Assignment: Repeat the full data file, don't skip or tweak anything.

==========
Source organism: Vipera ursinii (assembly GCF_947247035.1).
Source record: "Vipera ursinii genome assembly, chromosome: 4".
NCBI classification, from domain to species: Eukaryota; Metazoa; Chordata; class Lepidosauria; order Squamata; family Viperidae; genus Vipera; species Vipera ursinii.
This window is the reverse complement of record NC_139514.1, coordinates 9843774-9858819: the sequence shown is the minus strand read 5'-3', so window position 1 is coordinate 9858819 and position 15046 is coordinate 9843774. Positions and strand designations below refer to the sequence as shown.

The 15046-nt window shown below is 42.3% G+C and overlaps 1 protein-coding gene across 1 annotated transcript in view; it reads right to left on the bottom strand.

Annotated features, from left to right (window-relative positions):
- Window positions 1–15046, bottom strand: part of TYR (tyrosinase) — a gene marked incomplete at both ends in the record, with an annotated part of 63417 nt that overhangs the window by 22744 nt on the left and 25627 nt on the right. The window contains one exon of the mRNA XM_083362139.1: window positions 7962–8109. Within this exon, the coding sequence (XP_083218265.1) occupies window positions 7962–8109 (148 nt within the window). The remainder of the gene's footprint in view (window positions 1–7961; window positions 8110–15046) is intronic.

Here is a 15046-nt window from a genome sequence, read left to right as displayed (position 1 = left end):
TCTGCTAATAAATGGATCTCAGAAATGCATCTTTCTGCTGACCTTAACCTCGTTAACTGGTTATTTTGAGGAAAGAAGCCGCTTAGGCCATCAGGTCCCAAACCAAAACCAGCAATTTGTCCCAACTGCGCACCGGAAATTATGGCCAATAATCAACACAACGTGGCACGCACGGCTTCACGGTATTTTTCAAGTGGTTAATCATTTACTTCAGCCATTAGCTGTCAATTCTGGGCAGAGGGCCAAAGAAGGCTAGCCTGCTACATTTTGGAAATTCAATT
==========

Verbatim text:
Source organism: Vipera ursinii (assembly GCF_947247035.1).
Source record: "Vipera ursinii genome assembly, chromosome: 4".
NCBI classification, from domain to species: Eukaryota; Metazoa; Chordata; class Lepidosauria; order Squamata; family Viperidae; genus Vipera; species Vipera ursinii.
This window is the reverse complement of record NC_139514.1, coordinates 9843774-9858819: the sequence shown is the minus strand read 5'-3', so window position 1 is coordinate 9858819 and position 15046 is coordinate 9843774. Positions and strand designations below refer to the sequence as shown.

The 15046-nt window shown below is 42.3% G+C and overlaps 1 protein-coding gene across 1 annotated transcript in view; it reads right to left on the bottom strand.

Annotated features, from left to right (window-relative positions):
- Window positions 1–15046, bottom strand: part of TYR (tyrosinase) — a gene marked incomplete at both ends in the record, with an annotated part of 63417 nt that overhangs the window by 22744 nt on the left and 25627 nt on the right. The window contains one exon of the mRNA XM_083362139.1: window positions 7962–8109. Within this exon, the coding sequence (XP_083218265.1) occupies window positions 7962–8109 (148 nt within the window). The remainder of the gene's footprint in view (window positions 1–7961; window positions 8110–15046) is intronic.

Here is a 15046-nt window from a genome sequence, read left to right as displayed (position 1 = left end):
TCTGCTAATAAATGGATCTCAGAAATGCATCTTTCTGCTGACCTTAACCTCGTTAACTGGTTATTTTGAGGAAAGAAGCCGCTTAGGCCATCAGGTCCCAAACCAAAACCAGCAATTTGTCCCAACTGCGCACCGGAAATTATGGCCAATAATCAACACAACGTGGCACGCACGGCTTCACGGTATTTTTCAAGTGGTTAATCATTTACTTCAGCCATTAGCTGTCAATTCTGGGCAGAGGGCCAAAGAAGGCTAGCCTGCTACATTTTGGAAATTCAATT